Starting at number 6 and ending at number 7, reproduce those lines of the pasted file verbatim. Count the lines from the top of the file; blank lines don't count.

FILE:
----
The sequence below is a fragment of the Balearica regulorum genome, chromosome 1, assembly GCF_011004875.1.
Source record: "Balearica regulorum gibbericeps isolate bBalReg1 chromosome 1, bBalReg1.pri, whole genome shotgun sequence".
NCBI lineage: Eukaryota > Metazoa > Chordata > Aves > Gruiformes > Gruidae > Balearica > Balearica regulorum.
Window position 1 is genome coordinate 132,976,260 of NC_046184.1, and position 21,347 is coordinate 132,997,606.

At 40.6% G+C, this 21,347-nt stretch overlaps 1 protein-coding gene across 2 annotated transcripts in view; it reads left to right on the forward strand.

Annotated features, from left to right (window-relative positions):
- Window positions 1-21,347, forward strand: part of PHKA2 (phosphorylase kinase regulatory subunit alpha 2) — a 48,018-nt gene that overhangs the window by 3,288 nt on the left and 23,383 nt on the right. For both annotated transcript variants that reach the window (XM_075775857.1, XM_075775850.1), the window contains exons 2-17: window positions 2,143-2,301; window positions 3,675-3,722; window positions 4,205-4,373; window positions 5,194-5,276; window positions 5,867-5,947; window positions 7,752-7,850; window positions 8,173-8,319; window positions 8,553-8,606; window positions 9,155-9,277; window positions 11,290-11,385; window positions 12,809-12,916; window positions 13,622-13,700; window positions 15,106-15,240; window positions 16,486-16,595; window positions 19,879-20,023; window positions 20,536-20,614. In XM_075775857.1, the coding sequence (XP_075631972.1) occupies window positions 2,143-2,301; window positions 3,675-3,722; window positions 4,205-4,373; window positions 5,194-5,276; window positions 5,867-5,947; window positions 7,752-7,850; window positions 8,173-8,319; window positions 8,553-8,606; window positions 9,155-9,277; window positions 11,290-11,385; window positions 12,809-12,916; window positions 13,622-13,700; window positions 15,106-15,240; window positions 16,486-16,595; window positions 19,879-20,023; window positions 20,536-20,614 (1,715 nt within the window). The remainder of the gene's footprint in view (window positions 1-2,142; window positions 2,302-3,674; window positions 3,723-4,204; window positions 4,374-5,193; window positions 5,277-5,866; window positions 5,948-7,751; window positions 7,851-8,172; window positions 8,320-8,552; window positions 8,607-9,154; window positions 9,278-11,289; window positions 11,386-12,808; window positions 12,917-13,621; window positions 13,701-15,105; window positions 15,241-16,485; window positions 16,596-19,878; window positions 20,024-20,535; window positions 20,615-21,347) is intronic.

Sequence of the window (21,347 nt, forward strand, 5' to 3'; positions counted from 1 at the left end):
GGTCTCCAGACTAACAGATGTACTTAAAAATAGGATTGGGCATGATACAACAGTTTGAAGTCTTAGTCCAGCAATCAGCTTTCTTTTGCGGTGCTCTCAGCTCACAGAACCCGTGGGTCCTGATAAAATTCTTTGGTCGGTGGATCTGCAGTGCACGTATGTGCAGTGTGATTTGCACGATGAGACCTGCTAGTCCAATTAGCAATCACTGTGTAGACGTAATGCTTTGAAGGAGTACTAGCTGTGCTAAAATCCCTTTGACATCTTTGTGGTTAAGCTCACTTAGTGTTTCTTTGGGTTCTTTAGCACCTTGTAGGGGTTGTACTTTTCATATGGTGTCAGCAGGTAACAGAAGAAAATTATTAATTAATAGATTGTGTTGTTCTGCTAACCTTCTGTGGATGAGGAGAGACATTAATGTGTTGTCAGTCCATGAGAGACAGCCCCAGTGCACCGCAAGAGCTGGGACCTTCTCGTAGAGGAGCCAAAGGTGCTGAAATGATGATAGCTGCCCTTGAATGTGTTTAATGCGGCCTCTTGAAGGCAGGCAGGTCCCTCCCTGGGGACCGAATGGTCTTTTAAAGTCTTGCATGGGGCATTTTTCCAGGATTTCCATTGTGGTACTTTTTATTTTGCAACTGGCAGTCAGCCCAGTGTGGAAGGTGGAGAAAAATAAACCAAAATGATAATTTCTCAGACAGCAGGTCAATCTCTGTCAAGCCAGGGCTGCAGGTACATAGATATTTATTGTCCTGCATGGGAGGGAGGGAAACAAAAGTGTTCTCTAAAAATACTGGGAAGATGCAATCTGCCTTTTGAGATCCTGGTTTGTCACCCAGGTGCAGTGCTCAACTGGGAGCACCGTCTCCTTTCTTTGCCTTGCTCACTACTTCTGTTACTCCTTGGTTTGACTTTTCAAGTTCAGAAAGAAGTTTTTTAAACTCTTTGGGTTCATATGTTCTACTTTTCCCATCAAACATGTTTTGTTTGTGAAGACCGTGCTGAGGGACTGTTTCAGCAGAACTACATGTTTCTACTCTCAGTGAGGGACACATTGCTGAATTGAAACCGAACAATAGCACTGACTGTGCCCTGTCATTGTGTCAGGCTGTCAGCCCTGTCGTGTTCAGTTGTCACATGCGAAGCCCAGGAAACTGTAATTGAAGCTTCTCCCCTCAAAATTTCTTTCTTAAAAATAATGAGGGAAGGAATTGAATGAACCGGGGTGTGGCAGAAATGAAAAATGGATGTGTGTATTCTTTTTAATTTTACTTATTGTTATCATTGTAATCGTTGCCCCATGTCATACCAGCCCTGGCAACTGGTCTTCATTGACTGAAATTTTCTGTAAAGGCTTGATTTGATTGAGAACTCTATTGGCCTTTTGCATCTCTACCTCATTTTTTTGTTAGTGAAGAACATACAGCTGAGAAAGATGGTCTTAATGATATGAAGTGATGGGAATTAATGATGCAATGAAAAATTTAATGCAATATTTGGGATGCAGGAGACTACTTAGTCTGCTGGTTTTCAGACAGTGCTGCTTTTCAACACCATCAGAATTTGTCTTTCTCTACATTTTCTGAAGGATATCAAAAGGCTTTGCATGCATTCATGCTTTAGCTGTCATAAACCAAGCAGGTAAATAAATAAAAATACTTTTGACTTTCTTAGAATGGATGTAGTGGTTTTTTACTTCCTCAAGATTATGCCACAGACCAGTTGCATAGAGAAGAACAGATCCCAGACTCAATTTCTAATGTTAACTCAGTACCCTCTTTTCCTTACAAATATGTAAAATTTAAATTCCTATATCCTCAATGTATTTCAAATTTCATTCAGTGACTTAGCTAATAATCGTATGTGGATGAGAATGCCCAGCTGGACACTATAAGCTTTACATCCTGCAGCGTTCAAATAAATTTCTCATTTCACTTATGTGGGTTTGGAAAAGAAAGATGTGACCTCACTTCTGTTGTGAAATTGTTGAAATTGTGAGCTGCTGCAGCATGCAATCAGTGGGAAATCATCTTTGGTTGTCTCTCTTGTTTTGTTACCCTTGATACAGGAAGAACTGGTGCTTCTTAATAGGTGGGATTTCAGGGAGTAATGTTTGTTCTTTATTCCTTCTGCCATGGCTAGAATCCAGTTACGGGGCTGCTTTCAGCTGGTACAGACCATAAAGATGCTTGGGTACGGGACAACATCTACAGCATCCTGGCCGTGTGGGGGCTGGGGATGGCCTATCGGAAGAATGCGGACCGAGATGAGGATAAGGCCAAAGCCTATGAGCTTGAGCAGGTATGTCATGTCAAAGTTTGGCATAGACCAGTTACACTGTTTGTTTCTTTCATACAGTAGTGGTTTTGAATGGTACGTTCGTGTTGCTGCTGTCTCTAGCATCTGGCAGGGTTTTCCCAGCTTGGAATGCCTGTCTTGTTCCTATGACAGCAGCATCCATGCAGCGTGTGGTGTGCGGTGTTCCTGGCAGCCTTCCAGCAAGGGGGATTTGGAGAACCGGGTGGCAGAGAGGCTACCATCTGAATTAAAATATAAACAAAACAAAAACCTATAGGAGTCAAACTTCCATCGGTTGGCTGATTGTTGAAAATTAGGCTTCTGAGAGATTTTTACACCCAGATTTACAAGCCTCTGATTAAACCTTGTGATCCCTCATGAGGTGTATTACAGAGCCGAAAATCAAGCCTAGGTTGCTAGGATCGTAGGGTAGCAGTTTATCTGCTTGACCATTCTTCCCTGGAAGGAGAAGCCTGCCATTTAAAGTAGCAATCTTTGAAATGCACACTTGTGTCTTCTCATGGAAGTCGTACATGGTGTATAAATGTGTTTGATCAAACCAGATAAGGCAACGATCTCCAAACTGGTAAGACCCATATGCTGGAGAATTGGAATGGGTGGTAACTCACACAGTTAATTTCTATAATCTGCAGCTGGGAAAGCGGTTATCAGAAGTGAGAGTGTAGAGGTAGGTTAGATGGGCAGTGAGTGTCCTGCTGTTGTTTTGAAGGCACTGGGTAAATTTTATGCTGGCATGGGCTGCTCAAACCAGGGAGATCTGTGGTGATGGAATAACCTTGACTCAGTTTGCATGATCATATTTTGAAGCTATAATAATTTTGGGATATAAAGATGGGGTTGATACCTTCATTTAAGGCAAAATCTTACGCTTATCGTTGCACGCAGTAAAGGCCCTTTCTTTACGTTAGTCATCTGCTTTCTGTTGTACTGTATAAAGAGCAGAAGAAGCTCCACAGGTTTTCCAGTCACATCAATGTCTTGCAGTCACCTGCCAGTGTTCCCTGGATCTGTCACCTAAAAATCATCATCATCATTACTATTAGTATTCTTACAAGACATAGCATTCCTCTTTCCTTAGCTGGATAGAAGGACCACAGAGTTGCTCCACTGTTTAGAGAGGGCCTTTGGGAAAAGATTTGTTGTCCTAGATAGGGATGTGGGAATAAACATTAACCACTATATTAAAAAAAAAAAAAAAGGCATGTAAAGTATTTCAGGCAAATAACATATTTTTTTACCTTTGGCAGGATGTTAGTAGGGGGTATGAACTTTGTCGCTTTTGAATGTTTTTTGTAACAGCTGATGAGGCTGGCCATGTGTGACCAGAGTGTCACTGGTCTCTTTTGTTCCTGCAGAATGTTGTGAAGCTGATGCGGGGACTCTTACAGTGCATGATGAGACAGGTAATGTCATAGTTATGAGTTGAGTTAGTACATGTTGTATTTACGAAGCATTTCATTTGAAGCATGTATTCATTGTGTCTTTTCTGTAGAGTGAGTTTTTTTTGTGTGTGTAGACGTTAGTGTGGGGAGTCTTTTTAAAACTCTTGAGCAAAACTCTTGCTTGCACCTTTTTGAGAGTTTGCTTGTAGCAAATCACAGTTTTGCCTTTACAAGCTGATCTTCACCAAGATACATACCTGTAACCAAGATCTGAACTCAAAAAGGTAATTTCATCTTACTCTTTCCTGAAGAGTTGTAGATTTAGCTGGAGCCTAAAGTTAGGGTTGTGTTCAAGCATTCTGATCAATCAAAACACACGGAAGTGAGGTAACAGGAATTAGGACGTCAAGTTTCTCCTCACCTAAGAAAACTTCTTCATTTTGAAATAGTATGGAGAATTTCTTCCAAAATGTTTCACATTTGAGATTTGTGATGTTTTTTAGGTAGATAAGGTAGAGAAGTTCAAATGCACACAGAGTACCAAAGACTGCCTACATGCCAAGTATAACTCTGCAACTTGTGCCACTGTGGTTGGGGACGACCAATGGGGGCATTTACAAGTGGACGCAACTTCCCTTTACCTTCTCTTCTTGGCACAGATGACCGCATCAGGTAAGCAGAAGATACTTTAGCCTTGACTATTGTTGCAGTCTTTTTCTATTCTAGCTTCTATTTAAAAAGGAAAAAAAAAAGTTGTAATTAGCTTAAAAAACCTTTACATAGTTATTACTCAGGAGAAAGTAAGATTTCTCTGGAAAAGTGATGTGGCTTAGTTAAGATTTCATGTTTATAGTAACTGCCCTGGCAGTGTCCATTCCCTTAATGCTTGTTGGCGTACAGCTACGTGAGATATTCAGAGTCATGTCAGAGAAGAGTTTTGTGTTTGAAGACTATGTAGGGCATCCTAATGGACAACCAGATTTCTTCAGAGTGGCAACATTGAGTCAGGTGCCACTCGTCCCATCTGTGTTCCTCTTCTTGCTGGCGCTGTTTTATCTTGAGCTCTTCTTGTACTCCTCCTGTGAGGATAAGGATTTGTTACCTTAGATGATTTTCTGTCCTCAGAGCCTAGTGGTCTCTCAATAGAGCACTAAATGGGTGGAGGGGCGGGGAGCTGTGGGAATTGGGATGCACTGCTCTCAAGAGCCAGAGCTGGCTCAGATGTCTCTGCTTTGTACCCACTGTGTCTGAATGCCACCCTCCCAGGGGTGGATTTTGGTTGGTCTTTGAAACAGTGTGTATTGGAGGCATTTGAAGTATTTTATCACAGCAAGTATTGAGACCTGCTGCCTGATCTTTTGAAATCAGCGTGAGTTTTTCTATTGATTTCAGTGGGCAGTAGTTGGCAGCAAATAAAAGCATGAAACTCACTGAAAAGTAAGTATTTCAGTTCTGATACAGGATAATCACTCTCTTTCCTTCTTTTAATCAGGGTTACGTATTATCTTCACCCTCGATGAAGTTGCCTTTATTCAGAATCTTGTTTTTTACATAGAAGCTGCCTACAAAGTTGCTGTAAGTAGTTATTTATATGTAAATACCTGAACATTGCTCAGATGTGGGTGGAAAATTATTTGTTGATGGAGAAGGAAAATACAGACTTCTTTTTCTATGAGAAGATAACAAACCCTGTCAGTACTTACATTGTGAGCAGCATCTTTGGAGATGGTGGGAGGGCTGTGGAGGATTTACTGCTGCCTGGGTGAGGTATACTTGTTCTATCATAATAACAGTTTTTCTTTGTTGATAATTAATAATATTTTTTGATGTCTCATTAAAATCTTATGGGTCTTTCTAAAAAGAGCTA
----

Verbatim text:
Annotated features, from left to right (window-relative positions):
- Window positions 1-21,347, forward strand: part of PHKA2 (phosphorylase kinase regulatory subunit alpha 2) — a 48,018-nt gene that overhangs the window by 3,288 nt on the left and 23,383 nt on the right. For both annotated transcript variants that reach the window (XM_075775857.1, XM_075775850.1), the window contains exons 2-17: window positions 2,143-2,301; window positions 3,675-3,722; window positions 4,205-4,373; window positions 5,194-5,276; window positions 5,867-5,947; window positions 7,752-7,850; window positions 8,173-8,319; window positions 8,553-8,606; window positions 9,155-9,277; window positions 11,290-11,385; window positions 12,809-12,916; window positions 13,622-13,700; window positions 15,106-15,240; window positions 16,486-16,595; window positions 19,879-20,023; window positions 20,536-20,614. In XM_075775857.1, the coding sequence (XP_075631972.1) occupies window positions 2,143-2,301; window positions 3,675-3,722; window positions 4,205-4,373; window positions 5,194-5,276; window positions 5,867-5,947; window positions 7,752-7,850; window positions 8,173-8,319; window positions 8,553-8,606; window positions 9,155-9,277; window positions 11,290-11,385; window positions 12,809-12,916; window positions 13,622-13,700; window positions 15,106-15,240; window positions 16,486-16,595; window positions 19,879-20,023; window positions 20,536-20,614 (1,715 nt within the window). The remainder of the gene's footprint in view (window positions 1-2,142; window positions 2,302-3,674; window positions 3,723-4,204; window positions 4,374-5,193; window positions 5,277-5,866; window positions 5,948-7,751; window positions 7,851-8,172; window positions 8,320-8,552; window positions 8,607-9,154; window positions 9,278-11,289; window positions 11,386-12,808; window positions 12,917-13,621; window positions 13,701-15,105; window positions 15,241-16,485; window positions 16,596-19,878; window positions 20,024-20,535; window positions 20,615-21,347) is intronic.